Collins-Nelson Retirement Bill Formally Introduced
As we reported in the January 27 Benefits Byte, the measure will address a broad range of defined contribution plan matters, including an alternative safe harbor for automatic enrollment and escalation contributions that has been promoted by the Council for several years. The provision would improve retirement savings adequacy in defined contribution plans by effectively raising the level of contributions.
The bill also eases certain restrictions on multiple employer plans (MEPs) and expands the availability of the Saver’s Credit. The Senators provided a summary in a January 29 news release and a preliminary summary, including a detailed discussion of the alternative safe harbor (prepared by Kent Mason of Davis & Harman, LLP), is available on the Council website.
The bill has been referred to the Senate Finance Committee, of which Nelson is a member. Collins is the ranking Republican member of the Senate Special Aging Committee. The Council will continue to work with the sponsors of the measure as it is considered by the Senate. A companion bill has not yet been introduced in the U.S. House of Representatives, although the measure shares some similarities with the Retirement Plan Simplification and Enhancement Act (H.R. 2117), introduced by Representative Richard Neal (D-MA) in 2013.
For more information, contact Lynn Dudley, senior vice president, retirement and international benefits policy, Diann Howland, vice president, legislative affairs, or Jan Jacobson, senior counsel, retirement policy, at (202) 289-6700.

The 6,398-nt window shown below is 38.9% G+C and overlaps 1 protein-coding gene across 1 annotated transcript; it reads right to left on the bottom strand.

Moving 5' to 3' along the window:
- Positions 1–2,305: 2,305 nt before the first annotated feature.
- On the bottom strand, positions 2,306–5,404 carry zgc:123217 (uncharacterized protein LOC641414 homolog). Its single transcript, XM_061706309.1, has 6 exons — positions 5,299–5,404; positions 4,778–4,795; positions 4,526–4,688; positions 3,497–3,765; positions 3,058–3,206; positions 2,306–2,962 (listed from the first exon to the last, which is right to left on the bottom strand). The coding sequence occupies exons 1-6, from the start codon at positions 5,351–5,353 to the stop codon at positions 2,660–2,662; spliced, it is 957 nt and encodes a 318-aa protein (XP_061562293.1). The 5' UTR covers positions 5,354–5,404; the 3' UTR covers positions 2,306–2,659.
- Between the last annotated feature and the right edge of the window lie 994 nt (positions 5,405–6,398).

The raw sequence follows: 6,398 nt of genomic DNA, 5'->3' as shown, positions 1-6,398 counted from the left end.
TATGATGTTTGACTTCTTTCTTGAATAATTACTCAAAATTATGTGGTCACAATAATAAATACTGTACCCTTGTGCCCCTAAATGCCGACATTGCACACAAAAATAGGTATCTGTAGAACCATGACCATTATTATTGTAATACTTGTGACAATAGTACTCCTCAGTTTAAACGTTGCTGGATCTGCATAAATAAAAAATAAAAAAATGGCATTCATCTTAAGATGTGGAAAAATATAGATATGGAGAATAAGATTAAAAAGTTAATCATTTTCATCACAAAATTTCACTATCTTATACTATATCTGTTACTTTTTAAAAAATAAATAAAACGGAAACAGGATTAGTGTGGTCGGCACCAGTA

Commerce Department Urged to Maintain Retirement Plans' Access to Death Master File
The Council, along with 14 other employer and retirement industry organizations, urged U.S. Commerce Secretary Penny Pritzker in a January 28 letter to provide retirement plans (and their service providers) with uninterrupted access to the Death Master Files (DMF).
The DMF is a list of deceased individuals maintained by the Social Security Administration and distributed through the Commerce Department. These records contain the full name, Social Security Number, date of birth, and date of death for listed decedents, updated weekly. Defined benefit and defined contribution retirement plans regularly use these files for administrative purposes, such as determining when benefits to a deceased participant should be terminated or when a payment should be made to a surviving beneficiary.
However, under the Bipartisan Budget Act enacted in December 2013 (and effective March 26, 2014), the Secretary of Commerce must restrict access to the information in each individual’s DMF for a three-year period beginning on the date of the individual’s death, except to persons who are certified under a program to be established by the Secretary of Commerce. Only parties that have “a fraud prevention interest or other legitimate need for the information and agree to maintain the information under safeguards similar to those required of Federal agencies that receive return information” may apply for certification.
The department’s National Technical Information Service (NTIS) clarified on January 6 that, pending establishment of a certification program, user access to the DMF will continue uninterrupted. The group letter further requests that retirement plans and their service providers be allowed ongoing access to DMF information while certification applications are pending. We will continue to monitor this issue and any response from the Commerce Department. For more information, contact Jan Jacobson, senior counsel, retirement policy, at (202) 289-6700.